Pangasinan literature

The Pangasinan language belongs to the Malayo-Polynesian languages branch of the Austronesian languages family. Pangasinan is spoken primarily in the province of Pangasinan in the Philippines, located on the west central area of the island of Luzon along the Lingayen Gulf.


The earliest known written records in the Pangasinan language were written in the ancient Pangasinan script, a writing system related to the Tagalog Baybayin script and the Javanese Kavi script. The Pangasinan script, like the other writing systems used in ancient Southeast Asia were probably influenced by the Brahmi script of ancient India and originated from the Sumerian cuneiform script that was used in the ancient land of Sumer in Mesopotamia where the earliest known written records were found.

The Latin alphabet was introduced after the Spanish conquest of Pangasinan in 1571. During the Spanish colonial period, the use of the Latin alphabet became more widespread. Most of the existing literary works in the Pangasinan language are written in the Latin alphabet.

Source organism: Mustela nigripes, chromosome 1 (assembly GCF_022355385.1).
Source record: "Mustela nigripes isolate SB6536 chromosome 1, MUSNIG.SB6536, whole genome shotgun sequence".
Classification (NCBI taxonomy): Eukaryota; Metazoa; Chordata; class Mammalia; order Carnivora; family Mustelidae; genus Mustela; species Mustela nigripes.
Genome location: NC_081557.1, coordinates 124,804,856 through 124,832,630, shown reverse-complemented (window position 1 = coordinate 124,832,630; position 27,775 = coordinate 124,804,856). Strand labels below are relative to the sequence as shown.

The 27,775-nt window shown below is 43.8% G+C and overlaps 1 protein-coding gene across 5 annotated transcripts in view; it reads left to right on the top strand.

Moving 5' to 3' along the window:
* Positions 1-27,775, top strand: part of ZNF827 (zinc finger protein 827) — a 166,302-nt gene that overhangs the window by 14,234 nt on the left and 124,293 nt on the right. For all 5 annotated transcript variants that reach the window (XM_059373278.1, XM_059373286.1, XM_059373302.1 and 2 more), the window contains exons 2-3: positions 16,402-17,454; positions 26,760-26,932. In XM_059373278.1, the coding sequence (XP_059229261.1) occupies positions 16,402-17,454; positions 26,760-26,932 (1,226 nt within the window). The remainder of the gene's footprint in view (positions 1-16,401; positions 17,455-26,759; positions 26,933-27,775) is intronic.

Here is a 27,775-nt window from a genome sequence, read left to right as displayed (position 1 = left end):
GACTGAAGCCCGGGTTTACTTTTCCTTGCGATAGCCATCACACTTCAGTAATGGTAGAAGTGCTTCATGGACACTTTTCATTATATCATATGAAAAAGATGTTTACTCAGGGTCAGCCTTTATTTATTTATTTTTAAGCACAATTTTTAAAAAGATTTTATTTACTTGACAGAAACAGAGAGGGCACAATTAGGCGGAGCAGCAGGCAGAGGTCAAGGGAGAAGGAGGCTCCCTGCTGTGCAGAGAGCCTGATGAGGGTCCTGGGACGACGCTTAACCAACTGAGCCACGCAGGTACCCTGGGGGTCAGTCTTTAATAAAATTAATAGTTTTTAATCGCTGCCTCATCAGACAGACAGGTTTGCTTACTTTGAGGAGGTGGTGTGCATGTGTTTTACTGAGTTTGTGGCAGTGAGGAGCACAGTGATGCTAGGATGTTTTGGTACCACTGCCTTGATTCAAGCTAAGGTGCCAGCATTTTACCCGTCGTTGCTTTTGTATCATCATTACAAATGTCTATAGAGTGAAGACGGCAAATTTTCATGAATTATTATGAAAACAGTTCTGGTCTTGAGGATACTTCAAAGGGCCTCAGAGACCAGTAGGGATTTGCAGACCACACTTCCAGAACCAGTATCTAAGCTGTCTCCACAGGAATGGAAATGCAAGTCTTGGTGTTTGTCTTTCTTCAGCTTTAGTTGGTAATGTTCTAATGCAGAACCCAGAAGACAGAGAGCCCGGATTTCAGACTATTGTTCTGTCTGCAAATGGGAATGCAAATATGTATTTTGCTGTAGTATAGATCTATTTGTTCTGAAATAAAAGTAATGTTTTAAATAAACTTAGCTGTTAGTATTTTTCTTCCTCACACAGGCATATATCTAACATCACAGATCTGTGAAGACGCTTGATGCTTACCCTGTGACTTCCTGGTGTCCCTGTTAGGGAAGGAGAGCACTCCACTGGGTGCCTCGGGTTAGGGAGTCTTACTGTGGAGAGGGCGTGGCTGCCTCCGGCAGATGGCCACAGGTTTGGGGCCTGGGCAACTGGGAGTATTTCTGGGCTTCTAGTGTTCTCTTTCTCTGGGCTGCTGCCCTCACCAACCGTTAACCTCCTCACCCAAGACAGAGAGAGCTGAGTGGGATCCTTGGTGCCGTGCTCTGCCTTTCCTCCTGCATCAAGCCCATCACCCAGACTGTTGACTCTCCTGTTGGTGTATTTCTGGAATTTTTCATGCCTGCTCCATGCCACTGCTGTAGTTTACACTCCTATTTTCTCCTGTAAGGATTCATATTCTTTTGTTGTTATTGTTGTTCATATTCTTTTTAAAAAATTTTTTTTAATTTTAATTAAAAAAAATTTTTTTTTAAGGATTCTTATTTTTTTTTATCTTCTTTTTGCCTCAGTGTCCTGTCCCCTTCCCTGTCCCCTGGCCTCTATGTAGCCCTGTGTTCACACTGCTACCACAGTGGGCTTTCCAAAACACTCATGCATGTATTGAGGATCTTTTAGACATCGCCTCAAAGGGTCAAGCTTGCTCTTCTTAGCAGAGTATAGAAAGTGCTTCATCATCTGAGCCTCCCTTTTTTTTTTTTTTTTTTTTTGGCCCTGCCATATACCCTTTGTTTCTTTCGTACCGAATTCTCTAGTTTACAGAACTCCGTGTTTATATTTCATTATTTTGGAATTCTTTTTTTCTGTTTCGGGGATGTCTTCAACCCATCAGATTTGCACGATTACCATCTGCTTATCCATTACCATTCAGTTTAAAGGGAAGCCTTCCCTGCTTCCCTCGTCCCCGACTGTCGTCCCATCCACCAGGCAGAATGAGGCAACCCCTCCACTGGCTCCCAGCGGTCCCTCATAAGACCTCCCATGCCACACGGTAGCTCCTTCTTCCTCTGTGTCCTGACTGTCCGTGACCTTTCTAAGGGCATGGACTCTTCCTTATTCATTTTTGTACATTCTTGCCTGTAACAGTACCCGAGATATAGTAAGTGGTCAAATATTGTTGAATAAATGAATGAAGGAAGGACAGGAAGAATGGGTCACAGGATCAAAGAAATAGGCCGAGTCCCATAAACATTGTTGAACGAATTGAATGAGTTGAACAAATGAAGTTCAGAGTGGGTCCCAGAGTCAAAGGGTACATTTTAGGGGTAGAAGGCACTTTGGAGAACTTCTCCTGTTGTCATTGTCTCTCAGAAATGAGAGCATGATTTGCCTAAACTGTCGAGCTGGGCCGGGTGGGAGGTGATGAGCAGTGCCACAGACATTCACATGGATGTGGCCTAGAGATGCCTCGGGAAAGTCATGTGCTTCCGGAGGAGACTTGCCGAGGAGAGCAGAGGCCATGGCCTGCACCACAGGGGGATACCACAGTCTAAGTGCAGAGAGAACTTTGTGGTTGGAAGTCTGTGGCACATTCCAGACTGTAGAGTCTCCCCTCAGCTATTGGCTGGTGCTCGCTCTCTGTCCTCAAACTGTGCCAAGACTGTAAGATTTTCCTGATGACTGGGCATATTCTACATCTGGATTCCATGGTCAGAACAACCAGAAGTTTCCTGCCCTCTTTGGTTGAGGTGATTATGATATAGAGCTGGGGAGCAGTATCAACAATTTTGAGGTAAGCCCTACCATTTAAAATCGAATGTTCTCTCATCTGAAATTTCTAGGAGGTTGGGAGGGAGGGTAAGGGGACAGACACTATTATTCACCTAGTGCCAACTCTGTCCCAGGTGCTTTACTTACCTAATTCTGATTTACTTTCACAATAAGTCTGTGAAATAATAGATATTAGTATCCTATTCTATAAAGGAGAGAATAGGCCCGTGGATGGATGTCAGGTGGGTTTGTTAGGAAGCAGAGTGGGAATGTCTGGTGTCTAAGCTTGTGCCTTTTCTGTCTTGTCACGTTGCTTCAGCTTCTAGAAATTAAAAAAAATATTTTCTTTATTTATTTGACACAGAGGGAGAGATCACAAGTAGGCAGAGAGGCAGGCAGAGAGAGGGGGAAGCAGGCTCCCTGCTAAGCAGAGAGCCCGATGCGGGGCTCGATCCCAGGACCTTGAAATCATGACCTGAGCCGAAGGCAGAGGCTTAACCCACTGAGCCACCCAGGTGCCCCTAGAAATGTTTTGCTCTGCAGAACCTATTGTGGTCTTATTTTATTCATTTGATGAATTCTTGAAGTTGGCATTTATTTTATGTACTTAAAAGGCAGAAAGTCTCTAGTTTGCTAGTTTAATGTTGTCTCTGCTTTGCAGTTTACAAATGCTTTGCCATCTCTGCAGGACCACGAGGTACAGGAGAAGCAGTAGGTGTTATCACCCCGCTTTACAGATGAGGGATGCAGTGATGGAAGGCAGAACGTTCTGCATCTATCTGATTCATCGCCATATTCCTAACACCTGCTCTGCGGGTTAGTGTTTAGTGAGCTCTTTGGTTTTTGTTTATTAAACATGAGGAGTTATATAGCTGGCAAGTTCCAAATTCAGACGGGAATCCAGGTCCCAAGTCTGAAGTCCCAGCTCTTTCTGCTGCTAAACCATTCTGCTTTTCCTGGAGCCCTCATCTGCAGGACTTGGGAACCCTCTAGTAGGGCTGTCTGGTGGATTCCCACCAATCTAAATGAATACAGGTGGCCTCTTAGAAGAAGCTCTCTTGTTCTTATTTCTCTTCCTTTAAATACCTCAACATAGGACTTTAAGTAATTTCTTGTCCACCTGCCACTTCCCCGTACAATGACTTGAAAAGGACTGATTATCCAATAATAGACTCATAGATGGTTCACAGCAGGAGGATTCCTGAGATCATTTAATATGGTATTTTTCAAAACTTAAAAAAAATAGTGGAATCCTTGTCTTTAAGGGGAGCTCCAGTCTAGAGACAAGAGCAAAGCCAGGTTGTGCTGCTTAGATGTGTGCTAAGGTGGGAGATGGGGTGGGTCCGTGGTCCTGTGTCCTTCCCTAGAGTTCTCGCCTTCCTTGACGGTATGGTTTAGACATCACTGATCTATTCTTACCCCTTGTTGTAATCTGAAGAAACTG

Pangasinan Literary Terms

Ancient Pangasinan literature includes the tongtong, uliran, diparan, and pabitla. Tongtong: Pangasinan Stories Dangoan/Kansion/Togtog: Pangasinan Songs Uliran: Pangasinan Myths and Legends Diparan: Pangasinan Sayings and Proverbs Pabitla/Bonikew: Pangasinan Riddles

Pangasinan Literature Index

Pangasinan Fiction

Pangasinan Poetry

Pangasinan Christian Literature

Pangasinan Usage, Grammar, Dictionaries

See also

External links

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